Valentine's Day Memories
By Joan Milburn
Do you remember when you were in grade school and would get excited about your class Valentine’s party? I do. The day or two before, we would decorate our box to keep our valentines. We had a card for everyone in our class. The afternoon of the party we would march around the room putting a valentine in each person’s box. Then we had treats; usually a heart-shaped cookie and a Dixie cup of vanilla ice cream that we ate with a small, flat, wooden spoon. Sometimes we had Kool-Aid or red fruit juice. Then, I would skip home and display all of my valentines on the dining room table. That evening for supper, my mother always made pancakes. She would put red food coloring in the batter and make the pancakes into heart shapes. What a wonderful day!
Fast forward to being a freshman in high school. There was going to be a Valentine’s Day Dance. One day after church my mother was visiting with a gentleman who was raising his younger brother (my age) after the death of their parents. He said that Bruce wanted to go to the dance but was too shy to ask anyone. My mother replied, “No problem, Joan would be happy to go to the dance with him.” But mother, he’s the only boy in the whole school who wears cowboy boots! Needless to say, I went! He came to get me and he looked pretty good—cowboy boots, corduroy pants, a white long-sleeve shirt and a pullover sweater. The sweater had been packed away in mothballs so the minute we stepped into that hot gym, the smell was apparent to everyone! I finally worked up enough courage to suggest he might be more comfortable if he took off his sweater. He replied, “I can’t, George only ironed the collar and cuffs.” I just smiled and will never forget that Valentine’s dance.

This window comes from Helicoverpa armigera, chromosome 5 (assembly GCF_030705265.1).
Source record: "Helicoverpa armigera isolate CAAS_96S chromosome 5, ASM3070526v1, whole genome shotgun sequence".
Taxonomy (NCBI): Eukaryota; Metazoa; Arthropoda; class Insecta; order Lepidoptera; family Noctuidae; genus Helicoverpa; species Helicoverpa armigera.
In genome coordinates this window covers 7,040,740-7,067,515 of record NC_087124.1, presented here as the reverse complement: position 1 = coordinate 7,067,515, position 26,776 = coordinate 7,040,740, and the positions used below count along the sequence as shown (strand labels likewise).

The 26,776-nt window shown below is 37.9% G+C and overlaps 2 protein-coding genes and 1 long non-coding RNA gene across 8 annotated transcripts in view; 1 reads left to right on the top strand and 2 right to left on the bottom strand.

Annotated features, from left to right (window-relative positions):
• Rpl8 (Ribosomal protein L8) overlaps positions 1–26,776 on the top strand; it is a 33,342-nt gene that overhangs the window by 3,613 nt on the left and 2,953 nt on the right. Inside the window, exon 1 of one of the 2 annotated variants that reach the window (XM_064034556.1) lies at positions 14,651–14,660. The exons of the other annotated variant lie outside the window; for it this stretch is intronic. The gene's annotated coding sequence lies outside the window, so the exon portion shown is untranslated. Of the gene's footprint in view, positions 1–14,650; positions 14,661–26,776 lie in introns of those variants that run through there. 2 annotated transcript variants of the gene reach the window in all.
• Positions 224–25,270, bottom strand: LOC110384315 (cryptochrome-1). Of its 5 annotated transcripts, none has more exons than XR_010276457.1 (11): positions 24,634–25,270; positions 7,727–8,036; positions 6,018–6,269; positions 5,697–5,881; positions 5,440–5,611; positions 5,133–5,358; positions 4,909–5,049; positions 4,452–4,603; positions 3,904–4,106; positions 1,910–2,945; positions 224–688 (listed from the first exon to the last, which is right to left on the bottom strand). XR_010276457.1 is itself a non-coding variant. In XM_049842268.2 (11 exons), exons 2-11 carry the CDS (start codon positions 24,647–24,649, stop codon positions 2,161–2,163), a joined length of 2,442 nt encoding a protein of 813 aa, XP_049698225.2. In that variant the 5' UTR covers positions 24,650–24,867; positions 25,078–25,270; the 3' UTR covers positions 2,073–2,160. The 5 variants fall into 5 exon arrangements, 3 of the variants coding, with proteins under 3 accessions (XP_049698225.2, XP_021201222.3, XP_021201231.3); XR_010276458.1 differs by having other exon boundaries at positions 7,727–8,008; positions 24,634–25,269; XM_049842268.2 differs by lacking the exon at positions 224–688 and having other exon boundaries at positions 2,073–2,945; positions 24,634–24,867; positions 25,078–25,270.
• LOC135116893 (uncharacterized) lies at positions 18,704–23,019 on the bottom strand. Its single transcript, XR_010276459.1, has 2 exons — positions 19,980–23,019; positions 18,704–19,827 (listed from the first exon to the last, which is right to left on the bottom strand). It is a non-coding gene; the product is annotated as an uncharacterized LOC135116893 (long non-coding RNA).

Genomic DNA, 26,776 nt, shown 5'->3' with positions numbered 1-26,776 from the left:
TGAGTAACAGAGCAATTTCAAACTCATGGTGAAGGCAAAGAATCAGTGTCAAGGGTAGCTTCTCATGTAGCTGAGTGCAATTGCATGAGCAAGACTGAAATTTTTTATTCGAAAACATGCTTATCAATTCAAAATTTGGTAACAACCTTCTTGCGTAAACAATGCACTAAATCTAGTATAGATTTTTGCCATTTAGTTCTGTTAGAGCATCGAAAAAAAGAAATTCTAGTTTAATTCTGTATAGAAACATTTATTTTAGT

Well, I grew up and met Don. What a wonderful world! The first Valentine’s Day after we were married, Don gave me a single red rose and a heart-shaped box of chocolates and we had pink pancakes for supper, of course. He didn’t mind because he didn’t have to take me out to eat. The following year he gave me two red roses and a heart-shaped box of chocolates — more pink pancakes. When we reached two dozen roses (and the price had gone from $10 to $49 a dozen), I suggested we continue with the chocolates and pancakes and forget about the roses. He said he would think about it.
For the next twenty years, Bates Flowers delivered a bouquet of four red roses and a pink one representing our four grandsons and one granddaughter. The box of chocolates and pink pancakes continued.
This Valentine’s Day, our four great-grandchildren will be eating pink pancakes. They can choose from a giant heart pancake or a medium one surrounded by several little heart pancakes.
We had been married 66 years when Don passed away. That’s dozens and dozens of roses and 66 heart-shaped boxes of chocolates.
Happy Valentine’s Day!